How our life stories impact our bodies By Dr Johanna Lynch (GP Psychotherapist)

Christina ReynoldsPsychology, Uncategorized

Our very own Dr Johanna Lynch has had a chapter included in a new mental health textbook launched this month, entitled Humanising Mental Health in Australia: a guide to trauma-informed approaches. Her chapter, co-authored with eminent Norwegian GP researcher Anna Luise Kirkengen, is entitled Biology and Experience Intertwined: trauma, neglect and the physical body. We asked her for a sneak preview of the chapter:

Johanna, what inspired you to do research in this area?

This chapter draws together my clinical experience and international research on how our life stories impact our bodies. This has been an area that is directly important to my patients and that I believe could help medicine to see the importance of understanding peoples’ life story.

Can you give us a bit of a summary of how the mind and the body work together and impact each other? 

One of the first researchers to notice this link was a young Czechoslovakian medical student in the 1950s, Hans Selye. He coined the term “stress” that has become an everyday word to describe the impact of illness and life experience (or “stressors”) on human bodies. Other researchers have differentiated between ‘eustress’ (ordinary challenges of living), ‘tolerable stress’ and ‘toxic stress’ where you do not have the “buffering” of a safe relationship to help you cope. This strand of research has expanded into researching how the body handles the pressure of adapting to our life (known as ‘allostatic load’). This adaptation ranges from our knees adapting to our increased weight, to our neurological, endocrine (including how our bodies manage sugar) and immune systems adapting to relational threat, loneliness or disconnection. Some researchers have even been able to show that wounds heal better if we are in happy marriages, that we feel less pain if our hand is held by someone we trust, and we have less cardiac death if we are more hopeful. 

You also talk in this book chapter about the relationship between childhood experiences and brain development as well as the connection of childhood experiences and health beahviours. Can you tell us a bit more about that?

The other key area shining light on this area is research into the impact of the quality of relationships on the structure and connectivity of the brain. As one trauma researcher Bessel van der Kolk summarises: “if you feel safe and loved, your brain becomes specialized in exploration, play and cooperation. If you are frightened and unwanted, it specializes in managing feelings of fear and abandonment” (van der Kolk 2014 p. 56). Other researchers have highlighted the impact on the brain of childhood bullying, non-verbal emotional abuse, seeing our siblings hurt as well as other forms of trauma and neglect, including a missing or intoxicated parent.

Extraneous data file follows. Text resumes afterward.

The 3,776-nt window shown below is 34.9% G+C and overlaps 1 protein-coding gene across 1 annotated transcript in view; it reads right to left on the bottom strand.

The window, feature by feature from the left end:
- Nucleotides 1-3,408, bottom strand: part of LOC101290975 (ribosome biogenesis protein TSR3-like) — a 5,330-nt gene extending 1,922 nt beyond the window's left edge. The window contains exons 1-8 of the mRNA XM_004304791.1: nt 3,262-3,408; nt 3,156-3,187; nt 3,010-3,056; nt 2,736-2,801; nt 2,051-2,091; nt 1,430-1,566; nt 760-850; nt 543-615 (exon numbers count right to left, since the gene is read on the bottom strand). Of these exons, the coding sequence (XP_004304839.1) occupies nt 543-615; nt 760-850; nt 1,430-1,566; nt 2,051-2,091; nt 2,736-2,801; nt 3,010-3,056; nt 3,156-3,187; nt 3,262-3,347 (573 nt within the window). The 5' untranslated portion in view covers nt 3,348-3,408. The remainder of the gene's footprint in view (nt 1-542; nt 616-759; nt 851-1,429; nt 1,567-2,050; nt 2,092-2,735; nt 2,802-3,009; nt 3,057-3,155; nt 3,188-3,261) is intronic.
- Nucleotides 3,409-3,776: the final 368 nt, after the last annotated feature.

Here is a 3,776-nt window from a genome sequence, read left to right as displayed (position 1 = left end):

A key area of research in this area has been going on for the last 20 years is the Adverse Childhood Experiences Study. This study came from an observant Californian preventative health clinician Vincent Felitti. He helped people lose weight and discovered a large number who had reasons to hide in their weight had suffered childhood trauma and neglect. Initially he was ridiculed by his colleagues – but he has now been able to show without doubt, that people’s bodies (and life expectancy) are impacted directly (and indirectly through altered coping behaviours like smoking) by childhood experience. He has also been able to show that just being asked if you want to talk about what happened to you (even if you answer no) makes a difference to your health. If you want to learn more about this – there is a great TED talk by Nadine-Burke Harris on this topic.

So how does this information affect us and how we should look after our physical health?

Well it means that your life story (and those you care for) is important and should be part of your health care clinician’s understanding of you. It also means that there is hope for healing – that our brains and bodies can heal in the presence of calming connected relationships. For me, it also means how amazingly interconnected our lives are to the bodies that carry us around and to those who are near us on the journey. Hope and love do matter after all.

If you are interested in exploring the connection between your childhood experiences and your physical health in more detail contact us on 07 38229983 to book an appointment with Dr Johanna Lynch. 

Share this Post